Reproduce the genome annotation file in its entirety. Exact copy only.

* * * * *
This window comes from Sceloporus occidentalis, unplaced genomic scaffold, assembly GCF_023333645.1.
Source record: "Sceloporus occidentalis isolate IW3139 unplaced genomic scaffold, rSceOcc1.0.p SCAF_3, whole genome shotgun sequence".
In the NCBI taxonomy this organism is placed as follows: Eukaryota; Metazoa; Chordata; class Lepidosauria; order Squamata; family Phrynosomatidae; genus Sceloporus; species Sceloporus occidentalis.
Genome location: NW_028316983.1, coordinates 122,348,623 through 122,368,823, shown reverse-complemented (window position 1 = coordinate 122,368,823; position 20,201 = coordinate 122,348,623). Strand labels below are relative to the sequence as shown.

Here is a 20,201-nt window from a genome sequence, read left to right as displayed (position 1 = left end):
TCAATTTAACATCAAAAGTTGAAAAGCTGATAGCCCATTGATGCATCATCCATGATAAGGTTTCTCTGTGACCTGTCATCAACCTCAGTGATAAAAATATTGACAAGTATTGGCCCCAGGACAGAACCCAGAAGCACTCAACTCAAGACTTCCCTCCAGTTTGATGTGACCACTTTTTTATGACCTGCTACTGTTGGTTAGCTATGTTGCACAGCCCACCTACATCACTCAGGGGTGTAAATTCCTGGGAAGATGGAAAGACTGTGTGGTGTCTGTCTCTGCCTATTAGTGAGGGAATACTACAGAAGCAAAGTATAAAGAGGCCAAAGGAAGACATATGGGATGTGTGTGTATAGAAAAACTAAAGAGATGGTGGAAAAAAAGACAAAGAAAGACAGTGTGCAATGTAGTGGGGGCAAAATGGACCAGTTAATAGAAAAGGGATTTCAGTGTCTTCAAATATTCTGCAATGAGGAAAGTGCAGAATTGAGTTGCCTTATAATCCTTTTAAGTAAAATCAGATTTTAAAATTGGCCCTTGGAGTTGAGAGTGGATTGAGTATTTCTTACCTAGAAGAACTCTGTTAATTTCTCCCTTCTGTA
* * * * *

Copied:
This window comes from Sceloporus occidentalis, unplaced genomic scaffold, assembly GCF_023333645.1.
Source record: "Sceloporus occidentalis isolate IW3139 unplaced genomic scaffold, rSceOcc1.0.p SCAF_3, whole genome shotgun sequence".
In the NCBI taxonomy this organism is placed as follows: Eukaryota; Metazoa; Chordata; class Lepidosauria; order Squamata; family Phrynosomatidae; genus Sceloporus; species Sceloporus occidentalis.
Genome location: NW_028316983.1, coordinates 122,348,623 through 122,368,823, shown reverse-complemented (window position 1 = coordinate 122,368,823; position 20,201 = coordinate 122,348,623). Strand labels below are relative to the sequence as shown.

Here is a 20,201-nt window from a genome sequence, read left to right as displayed (position 1 = left end):
TCAATTTAACATCAAAAGTTGAAAAGCTGATAGCCCATTGATGCATCATCCATGATAAGGTTTCTCTGTGACCTGTCATCAACCTCAGTGATAAAAATATTGACAAGTATTGGCCCCAGGACAGAACCCAGAAGCACTCAACTCAAGACTTCCCTCCAGTTTGATGTGACCACTTTTTTATGACCTGCTACTGTTGGTTAGCTATGTTGCACAGCCCACCTACATCACTCAGGGGTGTAAATTCCTGGGAAGATGGAAAGACTGTGTGGTGTCTGTCTCTGCCTATTAGTGAGGGAATACTACAGAAGCAAAGTATAAAGAGGCCAAAGGAAGACATATGGGATGTGTGTGTATAGAAAAACTAAAGAGATGGTGGAAAAAAAGACAAAGAAAGACAGTGTGCAATGTAGTGGGGGCAAAATGGACCAGTTAATAGAAAAGGGATTTCAGTGTCTTCAAATATTCTGCAATGAGGAAAGTGCAGAATTGAGTTGCCTTATAATCCTTTTAAGTAAAATCAGATTTTAAAATTGGCCCTTGGAGTTGAGAGTGGATTGAGTATTTCTTACCTAGAAGAACTCTGTTAATTTCTCCCTTCTGTA